> from one Registrar-General to the next on appointment to the office. The
> utmost care was exercised to see that the contents of the volumes were
> not divulged. The existence of these volumes was unknown to most
> historical researchers until the 1960's and became accessible for
> general inspection at the Archives Office of New South Wales (AONSW) in
> the mid 1970's.
> The first few pages of Volume 1 of the six Census volumes held in Sydney
> are missing, up to and including entry No. A0091, James Adams. A pencil
> copy of these pages from the PRO copy, acquired by the Registrar-General
> in September 1932, is inserted at the front of Volume 1. Each volume is
> 31 cm wide, 47.5 cm high and 7 cm thick. The paper is watermarked 1824.
> The volumes have been microfilmed. 24 Care should be taken not to
> confuse the two sets of microfilm when quoting data that has been
> extracted. A microfilm copy of the PRO volumes can also be consulted at
> How the information was transferred from the Household Returns to the
> volumes is not known, nor is it known if the two sets were compiled by
> clerks simultaneously or one copied from the other. The information is
> not identical, in particular the order of the entries varies
> considerably. The SRNSW volumes do not contain the many duplications
> found in the PRO volumes, indicating that the SRNSW volumes may be the
> updated set. However, the PRO set contains extra information for some of
> the entries.
> During a visit to London in 1931, Mr Herbert J. Rumsey, the principal
> Founder (1932) and first President of the Society of Australian
> Genealogists, uncovered in the PRO the seven volumes of the 1828 Census.
> On his return to Sydney he raised in correspondence with the Public
> Librarian of N.S.W. the possibility of Mr Edward Dwelly, a professional
> genealogist of Ashford, Middlesex, England, copying the Census. Mr
> Dwelly had offered to copy the Census, hoping to sell a copy to the
> Federal Government for publishing purposes. This did not eventuate, but
> Mr Dwelly sold a copy to the Mitchell Library, Sydney instead. 26
> During 1932 and 1933, using a 2H pencil, Mr Dwelly copied the 1828
> Census, volume by volume onto pre - printed columned sheets, with two
> carbon copies. He sent the original via the N.S.W. Agent-General in
> London to the Mitchell Library. He sent one carbon copy to Mr H.J.
> Rumsey, one volume at a time, and retained the other carbon himself. In
> a letter to Mr Rumsey dated 3 January 1939, Mr Dwelly stated that he
> wished to sell his copy of the Census for £30 or near offer. He had
> offered it to the Melbourne Public Library but had not received a reply.
> He stated that it was held in the 'rooms of the Society' (presumably the
> Society of Genealogists, London) of which he was a Fellow, and further
> stated that the only other copies in existence were the two he had sent
> to Sydney. Mr Dwelly died three weeks later on 25 January 1939 and it is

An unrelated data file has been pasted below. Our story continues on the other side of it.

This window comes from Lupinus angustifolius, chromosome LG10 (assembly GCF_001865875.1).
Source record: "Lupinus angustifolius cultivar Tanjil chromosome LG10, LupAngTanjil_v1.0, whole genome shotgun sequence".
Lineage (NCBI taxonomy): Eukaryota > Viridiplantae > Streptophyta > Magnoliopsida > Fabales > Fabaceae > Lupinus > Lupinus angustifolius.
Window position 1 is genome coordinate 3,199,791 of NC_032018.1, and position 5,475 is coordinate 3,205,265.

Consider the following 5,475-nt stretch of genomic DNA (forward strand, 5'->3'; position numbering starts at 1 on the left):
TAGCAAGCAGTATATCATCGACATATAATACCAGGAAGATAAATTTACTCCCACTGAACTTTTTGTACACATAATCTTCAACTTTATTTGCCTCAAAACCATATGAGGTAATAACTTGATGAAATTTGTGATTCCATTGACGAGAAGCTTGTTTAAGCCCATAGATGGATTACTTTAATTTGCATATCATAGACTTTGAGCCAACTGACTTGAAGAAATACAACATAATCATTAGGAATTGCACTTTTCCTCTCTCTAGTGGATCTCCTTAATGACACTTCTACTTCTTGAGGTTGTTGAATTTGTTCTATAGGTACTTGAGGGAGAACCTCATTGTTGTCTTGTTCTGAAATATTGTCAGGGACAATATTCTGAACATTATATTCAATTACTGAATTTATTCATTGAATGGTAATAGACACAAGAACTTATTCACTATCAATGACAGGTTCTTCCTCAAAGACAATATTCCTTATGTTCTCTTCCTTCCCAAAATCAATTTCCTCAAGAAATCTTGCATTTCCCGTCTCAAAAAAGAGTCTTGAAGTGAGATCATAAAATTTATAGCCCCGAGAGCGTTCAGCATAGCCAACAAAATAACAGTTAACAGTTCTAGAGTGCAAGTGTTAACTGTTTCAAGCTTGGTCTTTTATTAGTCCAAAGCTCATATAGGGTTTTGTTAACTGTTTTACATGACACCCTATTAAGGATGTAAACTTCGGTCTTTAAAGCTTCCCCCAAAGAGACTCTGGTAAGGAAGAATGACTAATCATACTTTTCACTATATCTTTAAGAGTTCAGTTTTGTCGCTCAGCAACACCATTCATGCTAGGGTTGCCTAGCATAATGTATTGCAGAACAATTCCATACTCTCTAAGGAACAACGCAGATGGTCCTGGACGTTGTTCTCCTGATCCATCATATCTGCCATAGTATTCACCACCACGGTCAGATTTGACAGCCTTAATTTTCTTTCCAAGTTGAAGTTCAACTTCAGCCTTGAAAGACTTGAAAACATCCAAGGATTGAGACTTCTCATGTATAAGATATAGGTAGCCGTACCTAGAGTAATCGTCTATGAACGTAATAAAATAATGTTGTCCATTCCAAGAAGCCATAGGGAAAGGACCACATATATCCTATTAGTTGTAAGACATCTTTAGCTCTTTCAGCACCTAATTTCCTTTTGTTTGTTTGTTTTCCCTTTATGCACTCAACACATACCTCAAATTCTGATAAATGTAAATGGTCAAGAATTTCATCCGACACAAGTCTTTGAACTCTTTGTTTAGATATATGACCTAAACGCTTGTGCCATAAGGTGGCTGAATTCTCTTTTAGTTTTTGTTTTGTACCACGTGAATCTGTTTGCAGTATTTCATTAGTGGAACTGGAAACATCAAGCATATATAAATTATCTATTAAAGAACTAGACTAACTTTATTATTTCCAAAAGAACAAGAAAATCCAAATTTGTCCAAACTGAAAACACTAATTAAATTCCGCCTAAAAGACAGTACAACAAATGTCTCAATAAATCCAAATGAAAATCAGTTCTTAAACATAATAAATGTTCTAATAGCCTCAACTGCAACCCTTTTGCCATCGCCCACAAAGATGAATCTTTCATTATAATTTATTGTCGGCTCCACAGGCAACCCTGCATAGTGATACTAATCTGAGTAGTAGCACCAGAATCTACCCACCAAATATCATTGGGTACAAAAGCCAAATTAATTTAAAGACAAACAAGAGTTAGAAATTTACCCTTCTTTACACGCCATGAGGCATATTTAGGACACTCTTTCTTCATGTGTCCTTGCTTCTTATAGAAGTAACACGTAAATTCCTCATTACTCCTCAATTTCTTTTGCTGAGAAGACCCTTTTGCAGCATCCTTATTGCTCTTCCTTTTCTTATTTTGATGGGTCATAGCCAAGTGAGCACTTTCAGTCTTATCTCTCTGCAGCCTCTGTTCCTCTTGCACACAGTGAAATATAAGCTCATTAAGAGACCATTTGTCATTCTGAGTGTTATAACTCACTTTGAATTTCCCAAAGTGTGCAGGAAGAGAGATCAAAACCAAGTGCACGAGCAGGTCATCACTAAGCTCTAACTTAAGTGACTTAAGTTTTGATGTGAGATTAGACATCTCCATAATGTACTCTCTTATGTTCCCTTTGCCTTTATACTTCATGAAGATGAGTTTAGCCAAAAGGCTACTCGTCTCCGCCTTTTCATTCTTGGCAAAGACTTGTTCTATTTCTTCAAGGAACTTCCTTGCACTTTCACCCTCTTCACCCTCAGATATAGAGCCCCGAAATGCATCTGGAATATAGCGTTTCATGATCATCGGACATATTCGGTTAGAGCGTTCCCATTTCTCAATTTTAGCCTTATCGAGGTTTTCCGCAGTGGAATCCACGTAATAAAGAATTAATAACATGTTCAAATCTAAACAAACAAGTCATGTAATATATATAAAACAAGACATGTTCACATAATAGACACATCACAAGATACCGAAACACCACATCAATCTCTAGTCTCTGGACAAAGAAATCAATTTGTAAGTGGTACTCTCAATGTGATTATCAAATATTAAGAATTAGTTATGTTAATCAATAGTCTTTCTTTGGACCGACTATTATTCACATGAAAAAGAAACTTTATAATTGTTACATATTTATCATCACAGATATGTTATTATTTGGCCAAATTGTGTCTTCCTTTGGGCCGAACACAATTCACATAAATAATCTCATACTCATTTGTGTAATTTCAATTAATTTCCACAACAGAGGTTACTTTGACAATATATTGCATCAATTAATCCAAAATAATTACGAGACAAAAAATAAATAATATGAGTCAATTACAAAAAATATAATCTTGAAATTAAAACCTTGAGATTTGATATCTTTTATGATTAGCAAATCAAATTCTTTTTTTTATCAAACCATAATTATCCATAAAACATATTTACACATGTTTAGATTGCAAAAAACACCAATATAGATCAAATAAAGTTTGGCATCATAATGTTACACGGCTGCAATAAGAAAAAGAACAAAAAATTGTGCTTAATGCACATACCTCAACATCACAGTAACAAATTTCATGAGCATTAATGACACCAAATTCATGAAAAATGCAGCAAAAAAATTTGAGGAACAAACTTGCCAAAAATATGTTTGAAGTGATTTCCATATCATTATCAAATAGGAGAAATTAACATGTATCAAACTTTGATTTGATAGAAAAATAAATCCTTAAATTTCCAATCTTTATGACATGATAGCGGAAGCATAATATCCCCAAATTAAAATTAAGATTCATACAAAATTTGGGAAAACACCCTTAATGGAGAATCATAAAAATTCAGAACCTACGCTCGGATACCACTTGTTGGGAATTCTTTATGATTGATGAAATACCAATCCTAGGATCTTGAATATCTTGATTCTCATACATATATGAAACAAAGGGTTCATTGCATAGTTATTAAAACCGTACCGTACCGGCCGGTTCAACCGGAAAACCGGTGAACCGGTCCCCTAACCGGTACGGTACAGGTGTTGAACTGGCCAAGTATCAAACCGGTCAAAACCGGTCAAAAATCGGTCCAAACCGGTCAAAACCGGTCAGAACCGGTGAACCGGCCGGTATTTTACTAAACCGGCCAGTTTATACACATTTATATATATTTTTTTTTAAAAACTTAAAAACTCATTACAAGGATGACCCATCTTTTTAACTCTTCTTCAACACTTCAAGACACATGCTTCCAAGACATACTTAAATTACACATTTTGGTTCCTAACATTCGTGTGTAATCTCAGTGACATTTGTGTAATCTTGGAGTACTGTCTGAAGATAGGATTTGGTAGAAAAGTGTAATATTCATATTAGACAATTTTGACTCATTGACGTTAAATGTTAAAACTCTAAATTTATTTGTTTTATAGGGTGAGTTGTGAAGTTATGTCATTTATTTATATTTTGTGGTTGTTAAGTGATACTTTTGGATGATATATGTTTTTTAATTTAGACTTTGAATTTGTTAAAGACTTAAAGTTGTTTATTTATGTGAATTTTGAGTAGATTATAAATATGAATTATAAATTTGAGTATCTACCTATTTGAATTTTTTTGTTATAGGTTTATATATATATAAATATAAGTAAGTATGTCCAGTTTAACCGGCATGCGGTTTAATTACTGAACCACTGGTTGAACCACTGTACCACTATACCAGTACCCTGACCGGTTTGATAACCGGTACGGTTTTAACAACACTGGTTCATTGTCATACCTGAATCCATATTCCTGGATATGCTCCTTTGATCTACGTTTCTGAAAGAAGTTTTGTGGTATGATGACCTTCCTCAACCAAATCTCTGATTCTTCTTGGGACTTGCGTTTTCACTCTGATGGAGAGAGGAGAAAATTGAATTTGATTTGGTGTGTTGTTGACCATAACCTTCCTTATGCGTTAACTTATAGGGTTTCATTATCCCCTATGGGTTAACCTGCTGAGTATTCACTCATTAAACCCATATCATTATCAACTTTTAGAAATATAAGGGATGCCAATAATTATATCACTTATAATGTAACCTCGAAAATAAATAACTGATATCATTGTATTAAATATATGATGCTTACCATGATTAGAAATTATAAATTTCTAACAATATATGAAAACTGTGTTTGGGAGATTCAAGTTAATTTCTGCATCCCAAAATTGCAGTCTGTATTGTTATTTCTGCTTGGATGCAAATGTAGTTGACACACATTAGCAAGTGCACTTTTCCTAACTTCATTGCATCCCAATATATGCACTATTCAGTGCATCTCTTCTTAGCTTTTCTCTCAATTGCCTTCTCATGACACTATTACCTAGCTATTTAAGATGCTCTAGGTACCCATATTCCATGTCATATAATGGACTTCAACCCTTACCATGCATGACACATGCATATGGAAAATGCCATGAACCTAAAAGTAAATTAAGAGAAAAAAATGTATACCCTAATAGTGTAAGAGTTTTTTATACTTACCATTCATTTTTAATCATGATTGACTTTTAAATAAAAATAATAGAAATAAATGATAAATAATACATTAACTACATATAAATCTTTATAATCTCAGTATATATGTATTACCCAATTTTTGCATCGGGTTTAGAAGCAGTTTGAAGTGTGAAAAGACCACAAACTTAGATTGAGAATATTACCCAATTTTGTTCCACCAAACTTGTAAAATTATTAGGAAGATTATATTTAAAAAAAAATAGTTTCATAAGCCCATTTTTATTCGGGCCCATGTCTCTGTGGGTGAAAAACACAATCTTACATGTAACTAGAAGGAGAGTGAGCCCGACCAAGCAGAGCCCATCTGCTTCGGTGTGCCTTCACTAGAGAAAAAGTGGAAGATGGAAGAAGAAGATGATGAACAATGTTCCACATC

> assumed that his carbon copy remained with the Society of Genealogists.
> The Mitchell Library still hold Mr Dwelly's original pencil copy.
> Mr Rumsey's carbon copy of the pencil copy was on loan to the Society of
> Australian Genealogists, Sydney, until it was withdrawn by him in 1943.
> Later in that year, the Society received on loan from Dr R.W. Small a
> typed carbon copy of the Census, copied from one of Mr Dwelly's
> handwritten copies. 27 Dr Small, who was a foundation member, donated
> the typed copy to the Society in 1952 and it is still held by that
> Society. It is not known who was responsible for the typed carbon or the
> fate of the original typed copy. Meanwhile, the other set of six volumes
> of the Census rested in the old trunk at the Registrar-General's
> Department, Sydney.
> The carbon of the typed copy held by the Society of Australian
> Genealogists has been photocopied and it is this which was used by the
> editors as a working copy for checking purposes [as explained in the
> Explanatory Notes - Method of Checking].
> Statistics
> The New South Wales Colonial Secretary, Alexander McLeay, published a
> government notice for general information on 25 September 1829. It was
> an abstract of the statistics compiled from the November, 1828 Census.
> It accounted for 27,611 Males and 8,987 Females, total of 36,598
> persons. It was estimated that runaway convicts in the bush, persons who
> had no fixed place of residence and any omissions in the taking of the
> Census did not exceed 2,000 persons.
> Some inhabitants of Sydney, as well as those in remote areas, were
> omitted; their names are found in both the 1825 Muster and 1837 Convict
> List or are recorded elsewhere as being in the colony in 1828. The
> serving military personnel and their families are not recorded in the
> Census. The military, including their families, numbered 2,549 in New
> South Wales in November 1828.
> This printed Census volume contains over 36,500 entries. Several hundred
> entries are obvious duplications. The non-aboriginal population of NSW
> and its dependencies in November 1828 would have been approximately
> 40,000 individuals."
> email:
> On 9/01/2013 8:36 PM, Rob Coughlan wrote:
>> Happy New Year to all listers and hope your Christmas was merry. Could some
>> one please tell me the dates (as near as possible) of the 1828 census and
>> the 1828 convict muster. Michael Coughlan arrived aboard the Florentia
>> 4.1.1828. In the muster he listed as servant to W.W. Bucknell of Elms Hall.
>> In the census his name is spelt as Caughlan and he is listed as employed by
>> W.W Bucknell of Paterson's Plains. It would appear to me that the census is
>> giving the district and the muster the exact location. I'm interested just
>> to get the dates to tie them to his arrival. Thanks heaps Rob Coughlan